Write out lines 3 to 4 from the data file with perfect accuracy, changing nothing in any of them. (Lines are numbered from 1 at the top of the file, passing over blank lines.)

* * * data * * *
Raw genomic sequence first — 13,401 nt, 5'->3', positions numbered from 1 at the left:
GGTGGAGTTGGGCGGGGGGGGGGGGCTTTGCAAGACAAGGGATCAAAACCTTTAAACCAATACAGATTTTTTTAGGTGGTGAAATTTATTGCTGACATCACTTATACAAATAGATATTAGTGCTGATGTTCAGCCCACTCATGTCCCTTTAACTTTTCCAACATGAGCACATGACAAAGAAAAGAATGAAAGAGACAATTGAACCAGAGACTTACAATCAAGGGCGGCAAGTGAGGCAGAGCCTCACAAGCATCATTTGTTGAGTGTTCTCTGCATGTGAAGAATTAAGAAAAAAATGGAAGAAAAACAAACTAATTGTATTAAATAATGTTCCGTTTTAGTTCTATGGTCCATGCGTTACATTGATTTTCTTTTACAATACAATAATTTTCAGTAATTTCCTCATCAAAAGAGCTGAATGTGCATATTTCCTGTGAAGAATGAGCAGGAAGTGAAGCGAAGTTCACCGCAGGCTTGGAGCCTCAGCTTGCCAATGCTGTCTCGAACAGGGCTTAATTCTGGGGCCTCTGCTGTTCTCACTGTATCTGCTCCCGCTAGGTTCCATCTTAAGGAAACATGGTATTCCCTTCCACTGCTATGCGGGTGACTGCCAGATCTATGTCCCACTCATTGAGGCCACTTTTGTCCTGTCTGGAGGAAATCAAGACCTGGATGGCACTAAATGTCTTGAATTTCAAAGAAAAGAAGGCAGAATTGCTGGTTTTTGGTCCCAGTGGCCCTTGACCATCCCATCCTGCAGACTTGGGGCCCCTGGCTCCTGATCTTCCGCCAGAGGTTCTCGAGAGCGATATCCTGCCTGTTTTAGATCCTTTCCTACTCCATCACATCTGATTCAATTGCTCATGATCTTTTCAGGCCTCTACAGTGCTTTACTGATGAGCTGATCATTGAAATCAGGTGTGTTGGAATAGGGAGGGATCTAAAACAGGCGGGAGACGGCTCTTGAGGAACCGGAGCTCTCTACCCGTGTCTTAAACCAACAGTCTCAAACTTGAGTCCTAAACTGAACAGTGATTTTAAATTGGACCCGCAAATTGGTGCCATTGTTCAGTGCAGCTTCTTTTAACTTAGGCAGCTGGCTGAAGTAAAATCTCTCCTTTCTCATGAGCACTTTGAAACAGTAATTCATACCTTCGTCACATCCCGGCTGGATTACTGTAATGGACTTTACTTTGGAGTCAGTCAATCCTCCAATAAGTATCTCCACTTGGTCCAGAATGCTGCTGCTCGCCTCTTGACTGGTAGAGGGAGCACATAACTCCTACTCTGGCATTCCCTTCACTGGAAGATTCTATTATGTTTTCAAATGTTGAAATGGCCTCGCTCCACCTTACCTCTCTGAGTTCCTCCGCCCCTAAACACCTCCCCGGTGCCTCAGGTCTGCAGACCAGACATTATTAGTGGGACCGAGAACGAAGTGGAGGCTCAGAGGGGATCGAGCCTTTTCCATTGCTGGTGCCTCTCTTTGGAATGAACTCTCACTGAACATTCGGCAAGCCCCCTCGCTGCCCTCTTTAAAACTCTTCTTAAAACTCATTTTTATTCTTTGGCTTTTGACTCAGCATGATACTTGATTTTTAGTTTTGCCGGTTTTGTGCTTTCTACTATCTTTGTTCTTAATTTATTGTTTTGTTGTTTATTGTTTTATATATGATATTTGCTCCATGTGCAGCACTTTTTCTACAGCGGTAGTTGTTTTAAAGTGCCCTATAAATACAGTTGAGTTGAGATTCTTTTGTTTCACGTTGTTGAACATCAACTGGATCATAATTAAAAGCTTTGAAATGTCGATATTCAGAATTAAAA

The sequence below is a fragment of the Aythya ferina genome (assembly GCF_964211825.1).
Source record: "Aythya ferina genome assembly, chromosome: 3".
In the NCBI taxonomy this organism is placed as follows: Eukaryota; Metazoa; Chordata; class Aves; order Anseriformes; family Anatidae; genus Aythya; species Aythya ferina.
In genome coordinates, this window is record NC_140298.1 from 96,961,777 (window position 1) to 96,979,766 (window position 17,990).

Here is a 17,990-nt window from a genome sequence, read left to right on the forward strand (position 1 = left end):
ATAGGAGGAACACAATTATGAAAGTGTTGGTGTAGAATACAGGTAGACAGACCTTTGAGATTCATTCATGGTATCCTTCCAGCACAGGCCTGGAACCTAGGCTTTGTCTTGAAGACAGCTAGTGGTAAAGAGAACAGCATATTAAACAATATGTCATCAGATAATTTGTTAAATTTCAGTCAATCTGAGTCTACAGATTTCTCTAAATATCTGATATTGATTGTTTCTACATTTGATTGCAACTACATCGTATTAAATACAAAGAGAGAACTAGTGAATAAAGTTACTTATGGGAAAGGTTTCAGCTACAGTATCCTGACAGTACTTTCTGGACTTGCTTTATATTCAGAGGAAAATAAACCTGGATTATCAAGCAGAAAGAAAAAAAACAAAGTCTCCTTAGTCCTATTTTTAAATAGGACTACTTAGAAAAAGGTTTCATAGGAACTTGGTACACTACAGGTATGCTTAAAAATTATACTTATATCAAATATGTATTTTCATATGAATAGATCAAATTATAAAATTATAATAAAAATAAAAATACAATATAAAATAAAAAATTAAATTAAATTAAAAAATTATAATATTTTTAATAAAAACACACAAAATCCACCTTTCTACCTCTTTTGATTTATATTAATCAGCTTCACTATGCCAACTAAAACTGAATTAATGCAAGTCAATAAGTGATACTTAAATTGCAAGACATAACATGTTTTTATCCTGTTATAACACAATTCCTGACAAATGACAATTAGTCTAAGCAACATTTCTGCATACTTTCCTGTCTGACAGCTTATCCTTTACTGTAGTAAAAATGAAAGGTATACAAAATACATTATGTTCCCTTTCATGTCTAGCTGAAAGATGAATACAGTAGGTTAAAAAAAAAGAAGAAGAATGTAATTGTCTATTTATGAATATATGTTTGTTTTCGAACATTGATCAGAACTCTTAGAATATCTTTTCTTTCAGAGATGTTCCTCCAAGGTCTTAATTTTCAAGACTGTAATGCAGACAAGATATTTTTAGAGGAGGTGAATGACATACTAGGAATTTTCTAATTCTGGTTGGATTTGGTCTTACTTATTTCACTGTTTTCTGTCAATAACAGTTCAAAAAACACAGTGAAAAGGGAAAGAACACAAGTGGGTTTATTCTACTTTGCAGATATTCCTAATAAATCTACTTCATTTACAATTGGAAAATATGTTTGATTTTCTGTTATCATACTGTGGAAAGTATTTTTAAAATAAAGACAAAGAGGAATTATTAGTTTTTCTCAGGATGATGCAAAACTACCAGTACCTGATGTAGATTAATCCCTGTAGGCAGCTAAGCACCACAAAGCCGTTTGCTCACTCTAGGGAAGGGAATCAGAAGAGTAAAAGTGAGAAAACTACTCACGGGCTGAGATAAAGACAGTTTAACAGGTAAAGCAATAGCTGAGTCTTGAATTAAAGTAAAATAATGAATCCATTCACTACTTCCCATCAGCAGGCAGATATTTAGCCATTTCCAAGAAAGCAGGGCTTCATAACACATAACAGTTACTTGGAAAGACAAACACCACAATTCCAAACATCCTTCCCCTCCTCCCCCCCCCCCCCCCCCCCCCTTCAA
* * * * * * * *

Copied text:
The sequence below is a fragment of the Aythya ferina genome (assembly GCF_964211825.1).
Source record: "Aythya ferina genome assembly, chromosome: 3".